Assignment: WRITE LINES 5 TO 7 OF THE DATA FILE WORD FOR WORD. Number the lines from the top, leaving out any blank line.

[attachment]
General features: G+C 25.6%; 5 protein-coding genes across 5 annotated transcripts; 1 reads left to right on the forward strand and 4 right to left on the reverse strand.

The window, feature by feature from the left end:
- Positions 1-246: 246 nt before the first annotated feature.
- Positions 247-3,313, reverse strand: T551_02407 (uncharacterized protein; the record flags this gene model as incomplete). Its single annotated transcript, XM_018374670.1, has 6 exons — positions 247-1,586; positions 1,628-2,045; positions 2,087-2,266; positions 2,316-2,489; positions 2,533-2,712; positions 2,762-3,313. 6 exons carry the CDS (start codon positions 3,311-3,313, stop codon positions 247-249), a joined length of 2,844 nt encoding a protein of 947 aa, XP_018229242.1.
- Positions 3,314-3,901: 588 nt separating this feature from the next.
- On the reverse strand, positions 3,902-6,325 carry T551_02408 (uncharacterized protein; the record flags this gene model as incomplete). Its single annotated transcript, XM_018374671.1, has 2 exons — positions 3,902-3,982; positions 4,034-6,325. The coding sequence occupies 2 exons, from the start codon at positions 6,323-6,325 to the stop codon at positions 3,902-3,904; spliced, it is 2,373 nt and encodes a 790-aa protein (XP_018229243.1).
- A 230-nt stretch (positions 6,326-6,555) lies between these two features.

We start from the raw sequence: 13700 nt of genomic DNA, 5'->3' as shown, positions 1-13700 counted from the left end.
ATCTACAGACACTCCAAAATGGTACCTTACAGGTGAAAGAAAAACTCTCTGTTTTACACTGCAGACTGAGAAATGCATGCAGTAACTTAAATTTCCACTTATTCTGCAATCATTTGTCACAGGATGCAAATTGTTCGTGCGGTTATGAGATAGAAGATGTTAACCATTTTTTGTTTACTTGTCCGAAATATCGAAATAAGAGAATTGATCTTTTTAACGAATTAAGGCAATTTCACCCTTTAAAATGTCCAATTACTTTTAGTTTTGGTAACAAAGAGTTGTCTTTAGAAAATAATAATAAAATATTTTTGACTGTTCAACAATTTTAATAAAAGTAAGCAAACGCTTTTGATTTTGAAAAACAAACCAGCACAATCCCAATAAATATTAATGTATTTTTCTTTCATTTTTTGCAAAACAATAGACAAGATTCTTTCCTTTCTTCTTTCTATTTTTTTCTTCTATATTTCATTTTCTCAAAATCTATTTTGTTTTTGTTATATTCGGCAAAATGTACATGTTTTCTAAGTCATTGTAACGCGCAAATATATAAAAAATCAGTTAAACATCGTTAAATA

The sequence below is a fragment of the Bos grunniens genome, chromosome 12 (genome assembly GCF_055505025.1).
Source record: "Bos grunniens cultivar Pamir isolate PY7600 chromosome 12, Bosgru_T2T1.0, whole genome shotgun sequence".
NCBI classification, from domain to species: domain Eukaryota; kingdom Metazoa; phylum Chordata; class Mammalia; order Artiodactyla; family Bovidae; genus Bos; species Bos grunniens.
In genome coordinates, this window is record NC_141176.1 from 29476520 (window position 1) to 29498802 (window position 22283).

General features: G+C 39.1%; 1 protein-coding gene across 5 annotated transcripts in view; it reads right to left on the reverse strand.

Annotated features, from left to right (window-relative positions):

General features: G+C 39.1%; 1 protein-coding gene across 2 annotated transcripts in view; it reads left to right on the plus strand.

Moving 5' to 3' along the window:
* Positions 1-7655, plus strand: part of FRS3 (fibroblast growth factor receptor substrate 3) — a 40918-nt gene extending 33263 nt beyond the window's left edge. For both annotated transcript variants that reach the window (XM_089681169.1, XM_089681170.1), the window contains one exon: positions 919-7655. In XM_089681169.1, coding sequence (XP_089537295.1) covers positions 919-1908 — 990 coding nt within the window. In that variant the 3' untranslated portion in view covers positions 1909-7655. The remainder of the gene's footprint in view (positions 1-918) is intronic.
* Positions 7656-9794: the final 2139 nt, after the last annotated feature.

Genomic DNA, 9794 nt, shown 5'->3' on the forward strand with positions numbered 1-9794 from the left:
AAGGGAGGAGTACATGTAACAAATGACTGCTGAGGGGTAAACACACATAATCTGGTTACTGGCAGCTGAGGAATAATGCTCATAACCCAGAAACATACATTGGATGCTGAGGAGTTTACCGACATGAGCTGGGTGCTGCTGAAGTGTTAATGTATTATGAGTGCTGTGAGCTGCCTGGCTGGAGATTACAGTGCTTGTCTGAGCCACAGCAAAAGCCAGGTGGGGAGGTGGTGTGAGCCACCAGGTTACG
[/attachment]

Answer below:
- Positions 3,314-3,901: 588 nt separating this feature from the next.
- On the reverse strand, positions 3,902-6,325 carry T551_02408 (uncharacterized protein; the record flags this gene model as incomplete). Its single annotated transcript, XM_018374671.1, has 2 exons — positions 3,902-3,982; positions 4,034-6,325. The coding sequence occupies 2 exons, from the start codon at positions 6,323-6,325 to the stop codon at positions 3,902-3,904; spliced, it is 2,373 nt and encodes a 790-aa protein (XP_018229243.1).
- A 230-nt stretch (positions 6,326-6,555) lies between these two features.